The second Colusa County jury trial amid the coronavirus pandemic ended Thursday similar to the first trial in July.
Although there was no indication this time that anyone in the small courtroom had become ill, Superior Court Judge Jeffrey A. Thompson was clear that the sudden resolution in the case was unusual and stemmed from the difficulty of conducting trials in the era of COVID-19.
Michael Gene Jones Jr., who had been accused of robbing the Arbuckle bank on July 5, 2019, admitted his guilt about five hours after the first witness took the stand. Criminal proceedings against his alleged partner, John Williams III, are just beginning, but could likely result in a similar plea arrangement.
Jones was sentenced to a total of nine years in state prison, after pleading guilty to aggravated robbery and the use of a firearm in the commission of a crime.
Chief Deputy District Attorney, Brendan Farrell, who prosecuted the case, said early in the proceedings that significant evidence, including DNA, linked the two Woodland men to the crime, as well as the reported stolen Toyota pickup that was used as a get-away vehicle.
Jones was arrested on Oct. 6, 2019, three months after the armed robbery, when Colusa County investigators served a search warrant on his Woodland home.
Jones’ short trial was unlike the hundreds held in the historic Colusa County courthouse in the past 159 years. Instead of 12 jurors seated next to each other in the jury box, watching and listening intently to the proceedings, they were scattered six feet apart in the audience gallery, missing the normal audio and visual cues of normal courtroom interaction, and struggling with muffled speech from the face coverings required to be worn by everyone inside the ornate chamber.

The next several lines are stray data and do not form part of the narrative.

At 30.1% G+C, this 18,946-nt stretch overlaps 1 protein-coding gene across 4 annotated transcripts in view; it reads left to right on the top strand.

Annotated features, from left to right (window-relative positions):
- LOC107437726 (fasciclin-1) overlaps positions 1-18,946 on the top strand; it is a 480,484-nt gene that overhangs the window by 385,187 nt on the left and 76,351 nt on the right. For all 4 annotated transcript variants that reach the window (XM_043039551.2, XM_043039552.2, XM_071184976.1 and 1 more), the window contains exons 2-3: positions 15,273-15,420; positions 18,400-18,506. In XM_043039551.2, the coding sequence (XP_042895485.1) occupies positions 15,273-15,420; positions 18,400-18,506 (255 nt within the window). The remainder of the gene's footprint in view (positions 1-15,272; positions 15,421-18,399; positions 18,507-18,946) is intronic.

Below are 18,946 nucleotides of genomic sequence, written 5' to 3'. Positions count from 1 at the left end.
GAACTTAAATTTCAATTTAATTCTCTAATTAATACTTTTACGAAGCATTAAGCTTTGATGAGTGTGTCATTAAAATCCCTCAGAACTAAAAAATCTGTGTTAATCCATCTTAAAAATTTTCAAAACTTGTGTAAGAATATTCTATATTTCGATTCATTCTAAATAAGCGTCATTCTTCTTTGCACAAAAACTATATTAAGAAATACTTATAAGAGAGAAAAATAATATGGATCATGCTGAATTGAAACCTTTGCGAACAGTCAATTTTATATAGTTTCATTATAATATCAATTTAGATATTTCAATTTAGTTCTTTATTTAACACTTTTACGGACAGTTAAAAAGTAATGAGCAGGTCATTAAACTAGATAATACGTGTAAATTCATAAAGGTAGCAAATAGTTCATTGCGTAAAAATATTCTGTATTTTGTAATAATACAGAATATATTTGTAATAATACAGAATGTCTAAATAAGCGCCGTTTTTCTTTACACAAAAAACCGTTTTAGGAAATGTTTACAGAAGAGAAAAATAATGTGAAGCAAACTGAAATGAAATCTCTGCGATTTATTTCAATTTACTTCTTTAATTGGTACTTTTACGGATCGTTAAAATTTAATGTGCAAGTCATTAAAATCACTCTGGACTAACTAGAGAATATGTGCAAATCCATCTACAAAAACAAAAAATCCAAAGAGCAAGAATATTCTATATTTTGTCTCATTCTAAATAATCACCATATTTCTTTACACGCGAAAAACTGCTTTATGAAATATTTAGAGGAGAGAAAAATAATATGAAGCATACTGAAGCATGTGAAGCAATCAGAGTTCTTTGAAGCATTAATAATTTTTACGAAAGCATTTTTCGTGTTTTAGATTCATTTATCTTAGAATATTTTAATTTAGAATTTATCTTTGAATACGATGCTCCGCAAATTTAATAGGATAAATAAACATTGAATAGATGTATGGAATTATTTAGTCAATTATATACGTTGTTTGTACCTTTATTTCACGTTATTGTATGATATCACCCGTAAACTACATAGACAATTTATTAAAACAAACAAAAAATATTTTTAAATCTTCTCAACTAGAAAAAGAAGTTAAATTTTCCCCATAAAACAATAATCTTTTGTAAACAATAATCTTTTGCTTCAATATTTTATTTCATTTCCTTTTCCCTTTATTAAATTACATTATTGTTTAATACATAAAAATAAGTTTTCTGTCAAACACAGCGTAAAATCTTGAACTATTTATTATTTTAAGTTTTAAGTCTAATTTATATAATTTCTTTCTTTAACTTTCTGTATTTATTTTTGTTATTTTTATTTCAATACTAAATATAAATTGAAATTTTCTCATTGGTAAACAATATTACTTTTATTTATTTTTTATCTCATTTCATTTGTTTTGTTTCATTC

Jones, 50, also faced his jury of seven men and five women alone, sitting more than a yard from his Public Defender, Albert Smith, in a crisp dark suit – the first time he appeared in court out of shackles and traditional orange jailhouse attire.
Noticeably absent from the proceedings was Jones’ family, who occasionally appeared at earlier proceedings, as seating – normally available for a defendant’s supporters or loved ones – was utilized in their entirety to safely space those sitting in judgment, in accordance with today’s protocols to stem the spread of COVID-19.
Witnesses in plexiglass cubicles, their backs to the judge, and the awkward proceedings of an unusual criminal trial perhaps gave the parties at dispute a sense of foreboding that fair access to justice in the context of a pandemic was questionable.
Jones, however, was and is guilty, he would admit to Judge Thompson, of walking into the Umpqua Bank that Friday afternoon with a handgun and forcing Kelsie Alvanaz to open her cash drawer, from which he took about $2,300. Williams, who has yet to stand trial, is accused of being the first masked man to enter the bank with a gun and abscond with about $2,200 in cash from another employee.
Perhaps the Woodland man had underestimated that in a small town, everyone would know everyone…or that Colusa County Sheriff’s Deputy, Robert Ladd, was stationed only a few blocks away.
To avoid having to testify at trial, due to his military commitment, 18-year-old Diego Rubio had previously testified at Jones’s preliminary hearing in April that he was at the ATM that day and that Jones, the second armed masked man (although not yet identified) actually spoke to him before he entered the bank, telling him to get out of there.
Not wanting to waste time getting into his own car, Rubio began running down the street, alerting passerby to stay away, but took note of the tan Toyota Tacoma pickup the two men jumped into when they fled the bank minutes after the robbery.